One of Outdoor Industry Association's member companies was recently almost tricked out of $50,000 as part of a phishing scam.
But luckily, the company avoided the loss by working with its U.S. bank to reverse the international wire and is now warning the rest of the industry, according to OIA.
In light of the incident, the company instituted a policy to not allow any changes to existing banking information during a production cycle and without multi-step authentication.
How the criminals executed the scam
The impersonators somehow intercepted communication between the U.S. company and the China supplier. They registered a new address in Nigeria with one different letter. As an example, the correct email is email@example.com. The fake email was firstname.lastname@example.org, in which the "s" was removed.
They then emailed the production department impersonating the supplier and asking to change the remit to banking information. They answered the production department's criminal security questions—after creating another fake email account—and updated the invoice with fraudulent banking information.
The company then wired the $50,000 to the scammers.
Tips from OIA to avoid fraud
- Change any and all passwords to emails, servers, and any systems that require passwords, including cell phones.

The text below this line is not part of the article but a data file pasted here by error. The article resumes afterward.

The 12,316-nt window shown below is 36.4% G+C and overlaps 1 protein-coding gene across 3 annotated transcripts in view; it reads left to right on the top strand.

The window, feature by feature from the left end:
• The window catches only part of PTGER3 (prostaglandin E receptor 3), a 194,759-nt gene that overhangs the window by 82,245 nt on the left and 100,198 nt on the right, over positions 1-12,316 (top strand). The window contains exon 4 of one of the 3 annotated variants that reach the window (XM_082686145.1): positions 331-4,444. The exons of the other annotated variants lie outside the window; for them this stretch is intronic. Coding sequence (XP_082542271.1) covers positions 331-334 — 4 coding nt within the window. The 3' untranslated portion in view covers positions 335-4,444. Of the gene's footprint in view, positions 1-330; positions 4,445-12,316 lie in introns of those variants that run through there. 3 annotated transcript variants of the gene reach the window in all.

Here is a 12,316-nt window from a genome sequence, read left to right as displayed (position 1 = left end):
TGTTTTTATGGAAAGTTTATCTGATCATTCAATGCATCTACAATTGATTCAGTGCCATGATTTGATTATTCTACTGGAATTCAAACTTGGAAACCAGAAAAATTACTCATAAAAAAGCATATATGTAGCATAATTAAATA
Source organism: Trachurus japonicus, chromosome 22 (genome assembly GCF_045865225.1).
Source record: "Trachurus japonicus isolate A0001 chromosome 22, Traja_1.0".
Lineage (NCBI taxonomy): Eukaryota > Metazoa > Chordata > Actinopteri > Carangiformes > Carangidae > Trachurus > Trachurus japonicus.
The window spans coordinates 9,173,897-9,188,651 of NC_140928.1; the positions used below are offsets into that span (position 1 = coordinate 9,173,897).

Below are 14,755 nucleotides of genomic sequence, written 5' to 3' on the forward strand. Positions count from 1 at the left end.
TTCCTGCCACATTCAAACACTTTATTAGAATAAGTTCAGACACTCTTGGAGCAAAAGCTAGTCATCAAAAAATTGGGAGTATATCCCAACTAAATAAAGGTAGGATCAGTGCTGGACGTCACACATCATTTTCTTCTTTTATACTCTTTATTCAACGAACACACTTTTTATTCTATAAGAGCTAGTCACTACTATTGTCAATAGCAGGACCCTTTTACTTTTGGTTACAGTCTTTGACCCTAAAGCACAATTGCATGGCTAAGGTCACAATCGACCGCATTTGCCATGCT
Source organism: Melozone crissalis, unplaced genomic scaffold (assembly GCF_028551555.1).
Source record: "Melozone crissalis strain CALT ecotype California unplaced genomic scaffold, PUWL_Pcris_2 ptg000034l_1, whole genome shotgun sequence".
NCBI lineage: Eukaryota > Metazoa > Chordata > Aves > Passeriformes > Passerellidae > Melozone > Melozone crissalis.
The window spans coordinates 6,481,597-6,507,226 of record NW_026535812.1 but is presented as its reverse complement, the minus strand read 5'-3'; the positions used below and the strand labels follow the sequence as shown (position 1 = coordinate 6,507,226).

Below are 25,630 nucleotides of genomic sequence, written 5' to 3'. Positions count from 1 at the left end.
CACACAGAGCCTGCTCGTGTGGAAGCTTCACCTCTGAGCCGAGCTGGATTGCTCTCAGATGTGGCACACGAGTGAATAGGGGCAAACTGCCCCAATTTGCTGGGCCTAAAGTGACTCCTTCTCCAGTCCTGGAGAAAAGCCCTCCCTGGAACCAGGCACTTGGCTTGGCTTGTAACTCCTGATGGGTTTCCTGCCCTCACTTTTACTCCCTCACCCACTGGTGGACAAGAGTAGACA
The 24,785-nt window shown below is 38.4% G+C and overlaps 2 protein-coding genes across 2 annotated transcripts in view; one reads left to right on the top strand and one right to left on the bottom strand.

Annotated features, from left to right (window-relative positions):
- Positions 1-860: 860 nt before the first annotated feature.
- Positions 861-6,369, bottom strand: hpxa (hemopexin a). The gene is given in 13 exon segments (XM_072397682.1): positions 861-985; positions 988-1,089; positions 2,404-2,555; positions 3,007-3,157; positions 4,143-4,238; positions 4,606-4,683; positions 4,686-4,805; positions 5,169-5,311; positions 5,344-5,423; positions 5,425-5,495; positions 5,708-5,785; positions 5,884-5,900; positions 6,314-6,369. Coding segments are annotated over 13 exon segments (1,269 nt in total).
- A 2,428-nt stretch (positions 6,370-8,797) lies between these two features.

- Be on high alert for any suspicious emails.
- Double check that any financially-related emails you receive have the correct domain address.
- Do not just click reply on an email requesting certain information or any financially related information or changes. Start a new thread using the email address stored in your address book.
- Do not forget to purge your email cache if you inadvertently replied to an incorrect/fraudulent email address.
- Warn your customers and suppliers of the scam.
- Advise everyone involved immediately if you find, receive, or are a victim of any scam communication.
- Investigate within your home country what security protocols you should be following to protect you and your customers.